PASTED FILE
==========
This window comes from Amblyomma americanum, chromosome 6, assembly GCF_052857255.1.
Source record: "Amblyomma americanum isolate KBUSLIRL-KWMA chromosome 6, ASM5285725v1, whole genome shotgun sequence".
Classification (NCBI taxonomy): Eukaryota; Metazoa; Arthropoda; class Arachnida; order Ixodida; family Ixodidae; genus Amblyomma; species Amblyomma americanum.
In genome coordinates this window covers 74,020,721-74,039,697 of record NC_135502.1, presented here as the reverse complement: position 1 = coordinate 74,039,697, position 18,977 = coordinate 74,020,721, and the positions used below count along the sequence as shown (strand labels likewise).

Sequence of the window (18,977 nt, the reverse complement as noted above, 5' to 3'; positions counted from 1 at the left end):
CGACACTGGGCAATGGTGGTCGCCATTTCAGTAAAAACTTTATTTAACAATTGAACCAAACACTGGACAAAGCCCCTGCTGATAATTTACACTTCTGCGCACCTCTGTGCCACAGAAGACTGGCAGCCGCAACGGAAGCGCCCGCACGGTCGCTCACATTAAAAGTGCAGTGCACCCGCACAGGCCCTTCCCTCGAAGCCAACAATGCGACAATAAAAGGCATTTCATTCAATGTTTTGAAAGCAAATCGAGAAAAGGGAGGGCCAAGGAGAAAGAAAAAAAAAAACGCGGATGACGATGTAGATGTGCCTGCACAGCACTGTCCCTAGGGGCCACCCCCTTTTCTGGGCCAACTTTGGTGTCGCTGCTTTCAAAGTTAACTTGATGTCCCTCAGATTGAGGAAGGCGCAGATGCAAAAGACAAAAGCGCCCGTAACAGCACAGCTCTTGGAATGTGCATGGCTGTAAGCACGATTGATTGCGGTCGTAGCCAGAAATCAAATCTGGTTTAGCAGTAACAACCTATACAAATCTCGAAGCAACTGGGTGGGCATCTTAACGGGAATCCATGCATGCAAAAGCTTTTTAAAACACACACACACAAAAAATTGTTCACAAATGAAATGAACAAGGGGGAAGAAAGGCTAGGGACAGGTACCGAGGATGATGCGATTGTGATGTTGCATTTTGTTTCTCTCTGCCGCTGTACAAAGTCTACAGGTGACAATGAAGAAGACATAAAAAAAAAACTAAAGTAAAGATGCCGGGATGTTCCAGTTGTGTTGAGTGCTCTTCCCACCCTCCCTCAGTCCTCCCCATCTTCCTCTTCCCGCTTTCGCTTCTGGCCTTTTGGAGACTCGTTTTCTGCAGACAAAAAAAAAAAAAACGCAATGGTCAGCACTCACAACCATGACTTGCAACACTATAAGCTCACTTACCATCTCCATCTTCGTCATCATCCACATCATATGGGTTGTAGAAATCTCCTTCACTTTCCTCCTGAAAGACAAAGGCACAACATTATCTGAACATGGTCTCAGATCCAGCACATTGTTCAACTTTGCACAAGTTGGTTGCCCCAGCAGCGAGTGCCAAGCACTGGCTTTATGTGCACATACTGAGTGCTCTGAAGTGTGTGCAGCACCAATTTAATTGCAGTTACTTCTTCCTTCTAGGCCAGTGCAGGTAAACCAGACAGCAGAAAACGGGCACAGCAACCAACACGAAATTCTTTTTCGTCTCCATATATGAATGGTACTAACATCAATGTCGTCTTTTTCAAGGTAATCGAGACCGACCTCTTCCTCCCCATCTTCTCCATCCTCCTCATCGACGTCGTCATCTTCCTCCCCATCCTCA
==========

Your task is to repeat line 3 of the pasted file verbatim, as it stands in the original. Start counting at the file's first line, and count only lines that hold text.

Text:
Classification (NCBI taxonomy): Eukaryota; Metazoa; Arthropoda; class Arachnida; order Ixodida; family Ixodidae; genus Amblyomma; species Amblyomma americanum.